If you are like most people, your first thought of acquiring a new vehicle is a happy one: you behind the wheel of that hot new car of your dreams.
Your second thought is a little less scintillating: you walking into a dealership, like a fly into a spider's web.
As we've stated previously, dealerships are like casinos; they build big, fancy showrooms to lure you in, persuade you that you somehow are going to come out ahead in the car-buying or leasing process and then take as much of your money as they can over a period of several hours.
Leasing companies differ from dealerships in that they don't have showrooms, and they offer you more personalized service. They may go so far as to insinuate that they exist to save you money in your lease transaction.
But don't be fooled: leasing companies, like dealerships, are in the business of making as much money on your leased vehicle as possible.
They don't open up their doors to help you; they open up their doors to help themselves to your money under the guise of helping you.
We've made this point before, but it bears repeating: leasing an automobile is a complex transaction in which the consumer is at a distinct disadvantage. This is due to the lack of federal regulations pertaining to disclosure of what is known as the money factor, or buy rate.
This is the rate the leasing bank charges for the lease. But while the dealership or leasing company is privy to this internal rate, the consumer is not, and typically it is marked up substantially, without consumer knowledge.
We cannot stress enough what a slippery slope this can be for you, the consumer. Your best bet always is to find a broker to act as your agent, in your best interest, to protect you from being gouged.
But we know some of you are stubborn, and others may be convinced that you are the best negotiators walking the earth.
Here is a tip for ye of little faith.
Besides your monthly lease payment, the most significant factor to you in your lease transaction probably will be your out-of-pocket expense prior to delivery. This is the amount for which you will write a check upon signing the lease - your total drive-off. This is not the same as your down payment.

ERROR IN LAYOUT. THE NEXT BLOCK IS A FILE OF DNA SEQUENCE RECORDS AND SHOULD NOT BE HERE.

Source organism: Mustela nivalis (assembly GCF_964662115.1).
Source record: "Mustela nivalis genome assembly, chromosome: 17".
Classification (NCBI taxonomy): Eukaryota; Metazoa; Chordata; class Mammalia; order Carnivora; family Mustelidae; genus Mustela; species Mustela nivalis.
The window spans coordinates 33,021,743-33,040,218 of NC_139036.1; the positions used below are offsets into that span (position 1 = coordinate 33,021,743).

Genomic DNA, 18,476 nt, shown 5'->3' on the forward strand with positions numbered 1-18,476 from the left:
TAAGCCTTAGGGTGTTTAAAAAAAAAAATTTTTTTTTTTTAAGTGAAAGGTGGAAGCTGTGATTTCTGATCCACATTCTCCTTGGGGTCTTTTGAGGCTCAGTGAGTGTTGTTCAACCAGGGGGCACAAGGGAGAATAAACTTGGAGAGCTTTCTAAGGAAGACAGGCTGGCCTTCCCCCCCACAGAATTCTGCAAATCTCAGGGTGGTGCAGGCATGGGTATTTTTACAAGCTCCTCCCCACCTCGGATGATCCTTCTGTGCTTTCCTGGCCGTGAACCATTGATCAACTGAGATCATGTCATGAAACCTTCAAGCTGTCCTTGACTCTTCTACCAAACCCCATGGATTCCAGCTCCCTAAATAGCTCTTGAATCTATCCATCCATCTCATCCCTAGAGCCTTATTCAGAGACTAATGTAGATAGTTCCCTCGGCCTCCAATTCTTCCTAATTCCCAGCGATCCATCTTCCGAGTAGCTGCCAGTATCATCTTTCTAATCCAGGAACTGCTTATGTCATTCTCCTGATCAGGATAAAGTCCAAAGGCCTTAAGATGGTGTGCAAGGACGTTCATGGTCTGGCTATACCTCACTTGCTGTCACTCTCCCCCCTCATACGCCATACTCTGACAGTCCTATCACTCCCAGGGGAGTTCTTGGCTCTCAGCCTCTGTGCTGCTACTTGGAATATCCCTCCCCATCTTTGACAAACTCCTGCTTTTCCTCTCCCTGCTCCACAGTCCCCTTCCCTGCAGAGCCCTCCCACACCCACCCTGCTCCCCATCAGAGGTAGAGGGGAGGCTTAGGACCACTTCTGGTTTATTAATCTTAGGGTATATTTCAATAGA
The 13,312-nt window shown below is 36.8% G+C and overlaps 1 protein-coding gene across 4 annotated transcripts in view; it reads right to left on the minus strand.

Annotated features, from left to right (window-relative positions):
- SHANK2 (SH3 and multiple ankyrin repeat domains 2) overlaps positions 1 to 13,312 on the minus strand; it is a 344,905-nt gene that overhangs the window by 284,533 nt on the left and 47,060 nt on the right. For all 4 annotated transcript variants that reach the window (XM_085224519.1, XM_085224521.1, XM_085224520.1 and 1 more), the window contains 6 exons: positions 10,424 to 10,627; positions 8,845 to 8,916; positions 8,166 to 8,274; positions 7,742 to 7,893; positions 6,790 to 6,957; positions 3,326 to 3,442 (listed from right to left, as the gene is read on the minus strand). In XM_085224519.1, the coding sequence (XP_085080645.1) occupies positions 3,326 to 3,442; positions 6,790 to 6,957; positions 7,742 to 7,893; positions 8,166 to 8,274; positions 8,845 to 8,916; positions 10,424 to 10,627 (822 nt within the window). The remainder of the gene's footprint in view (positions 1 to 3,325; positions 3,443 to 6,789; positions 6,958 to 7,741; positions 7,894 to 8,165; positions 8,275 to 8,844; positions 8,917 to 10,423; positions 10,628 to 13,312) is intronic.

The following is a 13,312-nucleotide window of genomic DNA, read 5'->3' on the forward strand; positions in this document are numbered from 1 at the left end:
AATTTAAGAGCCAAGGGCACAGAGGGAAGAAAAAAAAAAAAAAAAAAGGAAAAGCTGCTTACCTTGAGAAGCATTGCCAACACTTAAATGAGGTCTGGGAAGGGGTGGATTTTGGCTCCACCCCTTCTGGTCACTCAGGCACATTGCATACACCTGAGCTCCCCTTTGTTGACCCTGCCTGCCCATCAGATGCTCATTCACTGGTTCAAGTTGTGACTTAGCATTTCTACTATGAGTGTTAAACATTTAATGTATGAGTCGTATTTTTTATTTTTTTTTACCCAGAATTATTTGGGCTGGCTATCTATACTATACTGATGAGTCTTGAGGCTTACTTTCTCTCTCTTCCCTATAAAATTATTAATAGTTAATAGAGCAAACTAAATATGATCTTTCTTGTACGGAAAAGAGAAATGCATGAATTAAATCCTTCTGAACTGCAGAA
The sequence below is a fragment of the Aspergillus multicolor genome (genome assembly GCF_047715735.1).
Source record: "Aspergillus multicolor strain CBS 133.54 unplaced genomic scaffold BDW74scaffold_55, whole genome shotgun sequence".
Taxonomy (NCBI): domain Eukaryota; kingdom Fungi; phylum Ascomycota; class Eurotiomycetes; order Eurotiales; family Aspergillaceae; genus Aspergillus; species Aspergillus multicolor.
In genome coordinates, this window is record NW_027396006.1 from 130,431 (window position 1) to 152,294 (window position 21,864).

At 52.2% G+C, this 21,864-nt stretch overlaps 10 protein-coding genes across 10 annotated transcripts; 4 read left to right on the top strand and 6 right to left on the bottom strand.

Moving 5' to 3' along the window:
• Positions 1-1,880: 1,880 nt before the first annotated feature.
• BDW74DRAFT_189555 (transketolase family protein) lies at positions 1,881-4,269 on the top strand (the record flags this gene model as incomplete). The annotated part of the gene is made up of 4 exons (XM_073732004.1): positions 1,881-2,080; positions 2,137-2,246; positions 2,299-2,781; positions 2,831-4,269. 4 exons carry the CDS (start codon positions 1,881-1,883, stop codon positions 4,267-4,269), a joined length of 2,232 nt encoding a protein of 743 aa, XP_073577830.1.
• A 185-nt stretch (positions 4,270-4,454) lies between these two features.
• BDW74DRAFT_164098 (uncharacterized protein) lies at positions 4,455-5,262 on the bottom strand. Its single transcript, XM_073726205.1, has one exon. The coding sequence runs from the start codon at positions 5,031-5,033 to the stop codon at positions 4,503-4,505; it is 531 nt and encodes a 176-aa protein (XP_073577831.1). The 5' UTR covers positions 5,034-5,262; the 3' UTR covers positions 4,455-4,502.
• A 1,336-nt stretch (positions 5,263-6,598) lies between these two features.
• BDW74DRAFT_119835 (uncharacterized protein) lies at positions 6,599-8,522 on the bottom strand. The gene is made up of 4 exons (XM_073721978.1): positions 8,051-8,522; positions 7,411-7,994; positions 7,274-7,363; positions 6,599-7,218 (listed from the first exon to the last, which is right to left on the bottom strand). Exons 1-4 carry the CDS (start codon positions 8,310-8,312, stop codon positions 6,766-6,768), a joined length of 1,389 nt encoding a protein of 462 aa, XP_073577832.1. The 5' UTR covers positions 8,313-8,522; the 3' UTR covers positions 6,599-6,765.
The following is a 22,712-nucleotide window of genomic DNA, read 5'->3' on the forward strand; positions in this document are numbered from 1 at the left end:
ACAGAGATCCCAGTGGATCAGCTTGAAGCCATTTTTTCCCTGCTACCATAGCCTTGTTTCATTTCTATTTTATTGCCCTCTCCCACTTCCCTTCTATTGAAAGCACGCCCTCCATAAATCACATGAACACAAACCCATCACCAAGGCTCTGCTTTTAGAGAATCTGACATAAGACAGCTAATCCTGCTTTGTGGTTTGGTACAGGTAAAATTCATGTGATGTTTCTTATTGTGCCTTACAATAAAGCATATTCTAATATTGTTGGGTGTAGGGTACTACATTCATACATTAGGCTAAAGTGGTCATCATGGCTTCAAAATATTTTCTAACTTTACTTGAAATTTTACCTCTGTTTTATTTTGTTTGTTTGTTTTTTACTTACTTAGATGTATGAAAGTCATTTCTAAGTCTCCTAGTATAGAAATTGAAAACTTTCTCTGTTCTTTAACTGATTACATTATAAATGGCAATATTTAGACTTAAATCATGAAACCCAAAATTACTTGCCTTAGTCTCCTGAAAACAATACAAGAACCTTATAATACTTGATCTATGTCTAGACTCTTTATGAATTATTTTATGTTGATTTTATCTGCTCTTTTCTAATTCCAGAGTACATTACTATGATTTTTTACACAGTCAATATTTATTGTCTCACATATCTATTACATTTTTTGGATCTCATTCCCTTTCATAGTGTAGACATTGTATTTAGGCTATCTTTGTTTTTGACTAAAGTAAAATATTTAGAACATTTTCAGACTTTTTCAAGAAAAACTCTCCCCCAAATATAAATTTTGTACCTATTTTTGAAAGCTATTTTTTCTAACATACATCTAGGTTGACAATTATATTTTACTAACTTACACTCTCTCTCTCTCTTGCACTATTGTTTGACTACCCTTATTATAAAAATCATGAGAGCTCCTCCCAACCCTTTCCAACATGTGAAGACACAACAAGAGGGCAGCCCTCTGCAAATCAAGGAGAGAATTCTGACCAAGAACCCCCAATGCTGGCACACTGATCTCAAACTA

With a leased vehicle, the Gross Capitalized Cost (commonly, the "cap cost") is equivalent to the cash price. When the dealer or leasing company gives you a down payment figure, remember that technically down payment translates into the capitalized cost reduction, or the amount by which you effectively pay down the lease in advance in order to reduce your future monthly payments.
Added to your down payment are the following items: first monthly payment; refundable security deposit (if applicable); licensing fees and any other applicable fees, such as the $5 California Tire Disposal Fee; luxury tax (if applicable); and state sales tax.
In other words: ask for your total drive-off; don't be misguided by the term "down payment."
And don't forget that for every leased vehicle there is a bank acquisition fee, charged by the bank to the dealer for "doing" the lease. This is a mandatory fee that represents yet another opportunity for the dealer or leasing company to mark up the cost of your lease - in this case, an average of an additional $300 to 400 of free money hidden in your lease.
For dealerships and leasing companies, profit is the name of the game; and you, the consumer, are the profit source.
Beware of the wolf in sheep's clothing.
Hammer and Kelly are associated with Hammer Auto, a new car auto broker in Palo Alto. For more information, call 813-6100 or visit the Web site at www.hammerauto.com.